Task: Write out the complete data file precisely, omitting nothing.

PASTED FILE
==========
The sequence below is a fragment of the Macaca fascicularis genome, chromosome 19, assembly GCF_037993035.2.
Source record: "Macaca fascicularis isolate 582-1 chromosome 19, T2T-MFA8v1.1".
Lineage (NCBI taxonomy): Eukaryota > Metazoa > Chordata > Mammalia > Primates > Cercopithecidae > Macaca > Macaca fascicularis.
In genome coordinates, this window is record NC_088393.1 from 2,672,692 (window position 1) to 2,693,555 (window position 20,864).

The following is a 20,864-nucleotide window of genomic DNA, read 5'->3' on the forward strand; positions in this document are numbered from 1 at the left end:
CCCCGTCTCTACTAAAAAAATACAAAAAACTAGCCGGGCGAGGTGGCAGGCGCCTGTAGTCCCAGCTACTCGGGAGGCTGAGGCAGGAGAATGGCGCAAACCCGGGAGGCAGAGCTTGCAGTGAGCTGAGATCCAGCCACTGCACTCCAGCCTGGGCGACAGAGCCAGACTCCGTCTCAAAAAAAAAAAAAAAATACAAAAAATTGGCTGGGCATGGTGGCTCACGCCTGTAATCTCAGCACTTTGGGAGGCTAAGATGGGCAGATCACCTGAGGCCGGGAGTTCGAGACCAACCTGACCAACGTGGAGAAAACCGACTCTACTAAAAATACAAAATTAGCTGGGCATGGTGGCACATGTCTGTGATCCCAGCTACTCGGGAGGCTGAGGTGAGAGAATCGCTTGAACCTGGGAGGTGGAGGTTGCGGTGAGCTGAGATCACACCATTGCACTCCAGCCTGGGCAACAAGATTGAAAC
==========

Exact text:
The sequence below is a fragment of the Macaca fascicularis genome, chromosome 19, assembly GCF_037993035.2.
Source record: "Macaca fascicularis isolate 582-1 chromosome 19, T2T-MFA8v1.1".
Lineage (NCBI taxonomy): Eukaryota > Metazoa > Chordata > Mammalia > Primates > Cercopithecidae > Macaca > Macaca fascicularis.
In genome coordinates, this window is record NC_088393.1 from 2,672,692 (window position 1) to 2,693,555 (window position 20,864).

The following is a 20,864-nucleotide window of genomic DNA, read 5'->3' on the forward strand; positions in this document are numbered from 1 at the left end:
CCCCGTCTCTACTAAAAAAATACAAAAAACTAGCCGGGCGAGGTGGCAGGCGCCTGTAGTCCCAGCTACTCGGGAGGCTGAGGCAGGAGAATGGCGCAAACCCGGGAGGCAGAGCTTGCAGTGAGCTGAGATCCAGCCACTGCACTCCAGCCTGGGCGACAGAGCCAGACTCCGTCTCAAAAAAAAAAAAAAAATACAAAAAATTGGCTGGGCATGGTGGCTCACGCCTGTAATCTCAGCACTTTGGGAGGCTAAGATGGGCAGATCACCTGAGGCCGGGAGTTCGAGACCAACCTGACCAACGTGGAGAAAACCGACTCTACTAAAAATACAAAATTAGCTGGGCATGGTGGCACATGTCTGTGATCCCAGCTACTCGGGAGGCTGAGGTGAGAGAATCGCTTGAACCTGGGAGGTGGAGGTTGCGGTGAGCTGAGATCACACCATTGCACTCCAGCCTGGGCAACAAGATTGAAAC